Georgina Rosenberg and Danna Horwood have been friends for 11 years, since Rosenberg moved here from Toronto to be with her partner, now husband, Benjy Katz. Rosenberg’s recent discovery of new details surrounding her mother’s Holocaust experiences has deepened that bond.
It began with a simple request that Rosenberg made to Federation CEO Gustavo Rymberg last spring. Rosenberg had recently received a document, written in German, from the Claims Conference based on testimony her mother gave to the organization in 1967, and she was wondering if the young researcher Rymberg had hired to curate the main exhibit for the soon to be constructed Margaret’s Legacy Holocaust Learning Centre could translate it into English for her. Cory Osmond would do that and much, much more. His research would reveal strikingly parallel fates suffered during the Holocaust by Rosenberg’s mother and Horwood’s grandmother, Margaret Weisz in whose memory the new centre is named.
Sura Rosenberg (neé Weisel) was 13 years old when her family fled from Romania to Budapest in the weeks leading up to the Nazi invasion of Hungary in 1944. Margaret Weisz was a newly-wed 23-year-old desperately trying to avoid deportation.
In June, 1944, both women were deported to Auschwitz, and in the months that followed, both women were sent to the Gross-Rosen network of Nazi forced labour camps in Czechoslovakia. In January 1945, both Margaret and Sura survived the horrendous death marches from Gross-Rosen.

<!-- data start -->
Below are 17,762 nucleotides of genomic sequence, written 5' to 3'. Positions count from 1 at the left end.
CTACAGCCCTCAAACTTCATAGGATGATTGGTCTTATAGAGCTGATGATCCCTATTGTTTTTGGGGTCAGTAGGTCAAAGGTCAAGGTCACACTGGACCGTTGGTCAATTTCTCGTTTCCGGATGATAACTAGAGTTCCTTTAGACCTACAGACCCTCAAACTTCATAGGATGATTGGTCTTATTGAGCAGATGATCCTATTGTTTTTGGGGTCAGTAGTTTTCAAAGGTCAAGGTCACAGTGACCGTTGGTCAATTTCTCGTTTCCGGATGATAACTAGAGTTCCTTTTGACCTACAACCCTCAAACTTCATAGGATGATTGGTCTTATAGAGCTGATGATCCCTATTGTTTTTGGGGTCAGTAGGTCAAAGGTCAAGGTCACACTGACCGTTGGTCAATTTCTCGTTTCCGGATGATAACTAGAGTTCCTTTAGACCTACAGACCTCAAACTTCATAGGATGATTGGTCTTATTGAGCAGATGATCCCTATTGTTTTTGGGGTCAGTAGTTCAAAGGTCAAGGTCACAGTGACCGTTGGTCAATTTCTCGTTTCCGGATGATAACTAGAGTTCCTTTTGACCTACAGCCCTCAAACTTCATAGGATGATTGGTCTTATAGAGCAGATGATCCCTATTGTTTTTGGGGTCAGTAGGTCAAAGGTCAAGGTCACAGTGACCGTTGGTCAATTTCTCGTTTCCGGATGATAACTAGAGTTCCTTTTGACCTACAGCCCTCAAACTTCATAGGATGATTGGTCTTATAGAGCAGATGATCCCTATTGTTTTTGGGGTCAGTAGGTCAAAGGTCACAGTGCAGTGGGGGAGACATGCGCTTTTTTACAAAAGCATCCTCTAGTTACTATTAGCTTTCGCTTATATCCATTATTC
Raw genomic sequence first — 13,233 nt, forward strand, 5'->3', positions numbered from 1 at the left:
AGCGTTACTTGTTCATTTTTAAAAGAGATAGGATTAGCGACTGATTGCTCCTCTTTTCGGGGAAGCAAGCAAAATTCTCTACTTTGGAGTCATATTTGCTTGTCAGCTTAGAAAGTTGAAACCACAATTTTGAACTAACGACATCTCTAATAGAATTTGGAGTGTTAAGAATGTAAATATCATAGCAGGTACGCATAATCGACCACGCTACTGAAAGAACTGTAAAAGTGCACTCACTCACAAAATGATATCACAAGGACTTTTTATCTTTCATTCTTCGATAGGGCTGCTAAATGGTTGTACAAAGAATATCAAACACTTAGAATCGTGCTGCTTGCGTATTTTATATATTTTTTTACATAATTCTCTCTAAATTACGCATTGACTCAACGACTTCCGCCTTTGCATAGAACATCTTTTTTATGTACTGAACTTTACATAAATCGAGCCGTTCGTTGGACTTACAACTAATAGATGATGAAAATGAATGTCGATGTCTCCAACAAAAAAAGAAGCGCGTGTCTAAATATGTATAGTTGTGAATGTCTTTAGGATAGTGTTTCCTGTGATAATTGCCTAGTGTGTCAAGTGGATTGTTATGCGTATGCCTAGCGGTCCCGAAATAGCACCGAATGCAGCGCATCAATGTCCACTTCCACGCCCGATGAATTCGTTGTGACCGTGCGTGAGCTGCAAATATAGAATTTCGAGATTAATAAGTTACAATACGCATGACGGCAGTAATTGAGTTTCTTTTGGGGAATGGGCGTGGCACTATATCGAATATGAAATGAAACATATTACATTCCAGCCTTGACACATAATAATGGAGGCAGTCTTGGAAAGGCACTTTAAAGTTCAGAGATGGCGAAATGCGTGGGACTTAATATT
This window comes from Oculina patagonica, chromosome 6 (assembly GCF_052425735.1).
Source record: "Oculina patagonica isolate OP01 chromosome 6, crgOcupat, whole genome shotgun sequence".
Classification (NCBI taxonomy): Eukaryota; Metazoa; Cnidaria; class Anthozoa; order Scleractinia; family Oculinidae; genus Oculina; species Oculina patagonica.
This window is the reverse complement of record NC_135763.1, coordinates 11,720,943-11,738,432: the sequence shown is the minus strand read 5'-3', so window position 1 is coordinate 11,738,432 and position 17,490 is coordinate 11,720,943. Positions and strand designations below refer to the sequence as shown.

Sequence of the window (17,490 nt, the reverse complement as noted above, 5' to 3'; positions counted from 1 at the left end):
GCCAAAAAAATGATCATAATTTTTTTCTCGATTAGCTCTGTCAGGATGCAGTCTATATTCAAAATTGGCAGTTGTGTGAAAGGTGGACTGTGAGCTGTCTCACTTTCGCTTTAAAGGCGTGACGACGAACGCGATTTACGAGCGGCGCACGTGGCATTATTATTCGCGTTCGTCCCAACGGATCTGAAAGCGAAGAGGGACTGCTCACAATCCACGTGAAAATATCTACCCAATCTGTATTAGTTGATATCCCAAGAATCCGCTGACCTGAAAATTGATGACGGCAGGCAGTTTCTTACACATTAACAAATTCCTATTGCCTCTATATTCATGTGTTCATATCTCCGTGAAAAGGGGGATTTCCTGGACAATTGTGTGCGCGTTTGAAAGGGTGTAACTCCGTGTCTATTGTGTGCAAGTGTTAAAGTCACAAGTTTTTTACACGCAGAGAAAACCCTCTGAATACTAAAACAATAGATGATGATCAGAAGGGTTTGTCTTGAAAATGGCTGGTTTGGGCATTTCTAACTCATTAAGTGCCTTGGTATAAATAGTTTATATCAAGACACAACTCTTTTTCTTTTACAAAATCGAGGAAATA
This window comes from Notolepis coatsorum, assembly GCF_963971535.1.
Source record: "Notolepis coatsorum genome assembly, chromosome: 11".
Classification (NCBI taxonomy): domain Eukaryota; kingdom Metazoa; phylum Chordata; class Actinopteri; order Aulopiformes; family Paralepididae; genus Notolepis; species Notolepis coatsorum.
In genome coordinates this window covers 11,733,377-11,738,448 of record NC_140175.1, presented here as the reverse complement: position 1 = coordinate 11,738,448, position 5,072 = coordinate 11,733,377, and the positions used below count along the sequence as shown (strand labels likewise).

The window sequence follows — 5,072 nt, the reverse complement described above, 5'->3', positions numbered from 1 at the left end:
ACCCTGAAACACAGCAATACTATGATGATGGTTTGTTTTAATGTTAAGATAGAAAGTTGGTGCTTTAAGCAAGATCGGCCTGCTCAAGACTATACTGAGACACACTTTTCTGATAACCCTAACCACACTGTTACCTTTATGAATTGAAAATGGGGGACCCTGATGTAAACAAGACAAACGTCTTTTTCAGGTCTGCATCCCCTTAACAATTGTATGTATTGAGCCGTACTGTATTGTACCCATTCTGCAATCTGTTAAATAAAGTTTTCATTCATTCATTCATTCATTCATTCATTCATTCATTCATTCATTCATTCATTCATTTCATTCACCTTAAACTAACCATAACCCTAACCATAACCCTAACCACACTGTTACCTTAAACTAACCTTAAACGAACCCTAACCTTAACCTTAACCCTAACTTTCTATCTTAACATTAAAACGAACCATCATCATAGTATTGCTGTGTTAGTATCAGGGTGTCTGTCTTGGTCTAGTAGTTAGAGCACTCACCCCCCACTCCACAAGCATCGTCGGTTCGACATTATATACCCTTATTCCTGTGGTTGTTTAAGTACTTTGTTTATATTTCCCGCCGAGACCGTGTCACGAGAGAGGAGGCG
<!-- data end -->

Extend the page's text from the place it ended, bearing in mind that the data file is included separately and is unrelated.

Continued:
Margaret would go on to be liberated by the Americans, while Sura spent the final months of the war at the Glabonz forced labour camp, where she was liberated by the Soviet army and forced to restart her life in Communist Romania. After the war, Margaret and Arthur Weisz would make a new life for themselves in Hamilton, with their son Tom, who was born in a DP camp. Rosenberg’s parents would immigrate to Canada much later (her father refused to leave her grandmother behind in Romania), eventually settling in Toronto in 1965. Rosenberg remembers coming to Hamilton as a child to visit other Hungarian Jewish Holocaust survivors, but she never dreamed she’d be the one to close the circle on the parallel journeys taken by Sura Rosenberg and Margaret Weisz.
“I’ve always believed everything happens for a reason,” said Rosenberg. “Here I am married to a man from Hamilton, in this incredible community that I actually now love, with this new friend, and this connection ... and now we find out that her grandmother and my mother were possibly side by side at the same camp at the same time.”